It’s California Native Plant Week and I’m profiling a different California native each day that is on my particular wish list.
The first is Coulter’s Matilija poppy, Romneya coulteri.
The flowers of the tall and dramatic Matilija poppy, Romneya coulteri, look eggish, growing atop an 8-12 foot plant. A perennial, this grey-green leafed California native, prefers dry, disturbed soil near road cuts and along rocky streams.
In my area, it’s found beside the Merced River along Hwy 140 going into Yosemite, but I’ve seen it in Monterey, CA in the median strips and planting areas along the roadsides and as far north as Shelter Cove, CA. In my neighbor’s garden, it grows rampantly with sprinklers going summer long and suckers madly, multiplying in all corners of the place.
This photo was taken in Shelter Cove, CA where the Matilija (Ma-TILL-a-ha) grows wildly beside a gas station parking lot. Named for the Matilija River in Ventura County, CA, it was discovered in the 1860’s by Irish botanist, Thomas Coulter, who named it after his friend, John Thomas Romney Robinson, an astronomer. Coulter, collected and studied plants in Californa and Mexico.
This small sprout, acquired from the neighbor, is the third transplant I’ve tried. The first two died immediately and this one, although sulky, seems to be living a longer life, still not sure it likes its spot. This is a dry bank which used to be the driveway and I have the log there so our friends don’t drive over it when here camping on the command post hill.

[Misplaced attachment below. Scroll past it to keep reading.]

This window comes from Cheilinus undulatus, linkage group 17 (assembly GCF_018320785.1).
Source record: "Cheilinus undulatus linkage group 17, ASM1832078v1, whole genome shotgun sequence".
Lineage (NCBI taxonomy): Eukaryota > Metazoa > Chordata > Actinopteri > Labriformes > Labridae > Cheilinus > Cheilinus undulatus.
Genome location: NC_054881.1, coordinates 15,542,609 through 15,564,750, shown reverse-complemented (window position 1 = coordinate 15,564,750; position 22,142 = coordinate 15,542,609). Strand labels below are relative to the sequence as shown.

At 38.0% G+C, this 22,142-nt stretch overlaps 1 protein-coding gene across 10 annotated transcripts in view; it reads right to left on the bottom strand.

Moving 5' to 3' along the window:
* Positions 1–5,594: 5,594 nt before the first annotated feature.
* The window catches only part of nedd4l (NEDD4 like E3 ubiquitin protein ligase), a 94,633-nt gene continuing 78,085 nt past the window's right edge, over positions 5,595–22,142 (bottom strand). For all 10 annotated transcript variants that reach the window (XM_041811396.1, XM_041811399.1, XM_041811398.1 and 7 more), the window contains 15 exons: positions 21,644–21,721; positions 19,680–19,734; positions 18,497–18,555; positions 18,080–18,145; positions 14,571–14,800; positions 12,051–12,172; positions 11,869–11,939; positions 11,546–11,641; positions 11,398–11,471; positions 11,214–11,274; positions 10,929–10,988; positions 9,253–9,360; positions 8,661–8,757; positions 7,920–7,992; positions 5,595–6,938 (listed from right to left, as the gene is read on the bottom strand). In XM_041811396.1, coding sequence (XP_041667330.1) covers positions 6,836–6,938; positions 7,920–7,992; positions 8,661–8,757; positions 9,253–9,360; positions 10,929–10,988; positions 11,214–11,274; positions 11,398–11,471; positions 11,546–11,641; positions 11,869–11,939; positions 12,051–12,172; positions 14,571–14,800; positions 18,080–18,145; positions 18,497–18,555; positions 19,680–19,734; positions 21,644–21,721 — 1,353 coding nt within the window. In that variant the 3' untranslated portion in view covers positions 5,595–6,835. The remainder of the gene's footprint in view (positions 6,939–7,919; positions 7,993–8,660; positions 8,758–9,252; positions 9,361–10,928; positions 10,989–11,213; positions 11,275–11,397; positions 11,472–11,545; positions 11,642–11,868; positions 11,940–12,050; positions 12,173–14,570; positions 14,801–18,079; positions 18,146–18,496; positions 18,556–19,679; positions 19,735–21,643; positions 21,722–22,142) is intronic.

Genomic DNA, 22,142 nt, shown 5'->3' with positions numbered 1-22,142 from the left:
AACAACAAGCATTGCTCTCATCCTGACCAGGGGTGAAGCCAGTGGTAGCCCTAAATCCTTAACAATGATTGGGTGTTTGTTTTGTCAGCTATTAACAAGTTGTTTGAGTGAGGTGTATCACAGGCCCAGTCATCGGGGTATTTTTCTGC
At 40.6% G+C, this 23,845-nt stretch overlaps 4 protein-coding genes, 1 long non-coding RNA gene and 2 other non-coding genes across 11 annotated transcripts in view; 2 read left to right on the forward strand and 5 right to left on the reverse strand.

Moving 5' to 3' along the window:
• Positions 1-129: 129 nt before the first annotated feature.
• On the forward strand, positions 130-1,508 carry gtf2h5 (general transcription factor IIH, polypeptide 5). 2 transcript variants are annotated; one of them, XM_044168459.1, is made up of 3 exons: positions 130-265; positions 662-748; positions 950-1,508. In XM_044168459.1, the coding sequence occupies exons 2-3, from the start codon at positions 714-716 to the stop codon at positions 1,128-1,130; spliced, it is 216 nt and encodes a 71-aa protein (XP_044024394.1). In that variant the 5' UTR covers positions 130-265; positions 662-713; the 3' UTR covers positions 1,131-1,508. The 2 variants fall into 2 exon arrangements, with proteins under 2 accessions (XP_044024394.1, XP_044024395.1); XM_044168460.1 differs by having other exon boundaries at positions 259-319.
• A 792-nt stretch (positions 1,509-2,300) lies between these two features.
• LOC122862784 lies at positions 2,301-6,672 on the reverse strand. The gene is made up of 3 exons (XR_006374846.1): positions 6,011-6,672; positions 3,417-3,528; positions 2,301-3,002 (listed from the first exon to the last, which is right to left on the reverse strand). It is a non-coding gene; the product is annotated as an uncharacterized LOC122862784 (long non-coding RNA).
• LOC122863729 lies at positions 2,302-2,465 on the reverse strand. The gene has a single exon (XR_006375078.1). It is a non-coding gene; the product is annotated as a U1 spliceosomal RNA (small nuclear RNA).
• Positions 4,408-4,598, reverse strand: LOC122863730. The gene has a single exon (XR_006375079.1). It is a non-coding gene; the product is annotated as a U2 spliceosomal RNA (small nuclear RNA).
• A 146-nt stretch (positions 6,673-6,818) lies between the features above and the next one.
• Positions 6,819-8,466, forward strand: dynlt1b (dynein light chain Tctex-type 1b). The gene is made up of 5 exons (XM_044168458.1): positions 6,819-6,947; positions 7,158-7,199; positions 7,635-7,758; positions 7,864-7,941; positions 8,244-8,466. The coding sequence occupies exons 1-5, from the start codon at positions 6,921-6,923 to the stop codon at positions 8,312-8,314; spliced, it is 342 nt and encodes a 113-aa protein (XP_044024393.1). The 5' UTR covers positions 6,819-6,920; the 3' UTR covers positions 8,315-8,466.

It’s supposed to like fertile or sandy soil, with no water needed in summer. That’s the trick though because before it’s ‘established’ it may need water here where the summers are hot, hot, hot. I’m hoping that it will establish itself here and eventually be happy here on the mountain.
At Las Pilitas Nursery in California, in their usual quirky way, they describe the Matilija culture this way:
“Water well when planted, then once per week or so though first summer. They should kick by the next spring, when they do, stop watering. Kick?=grow to six feet or so, start spreading and flower. No amending, no fertilizer tabs, doesn’t even care about mulch. Of course in cool climates you can get away with all sorts of things…. “You may be interested to know that I bought one of these plants locally some years ago and despite the fact that my area,(Cheshire, England) could not be more different from California, it appears to be thriving. We have lots of wet weather, cold winds and overcast skies and the area is noted for its rich agricultural land, its roses and its turf!” Matilija poppies commonly go deciduous in summer or fall and come back in spring. If you buy one in it’s deciduous stage, it will look dead to an average gardener in Seattle. Nope, it’s just deadest stickus, normal mode for fall.”
Like I said, “Fingers crossed.”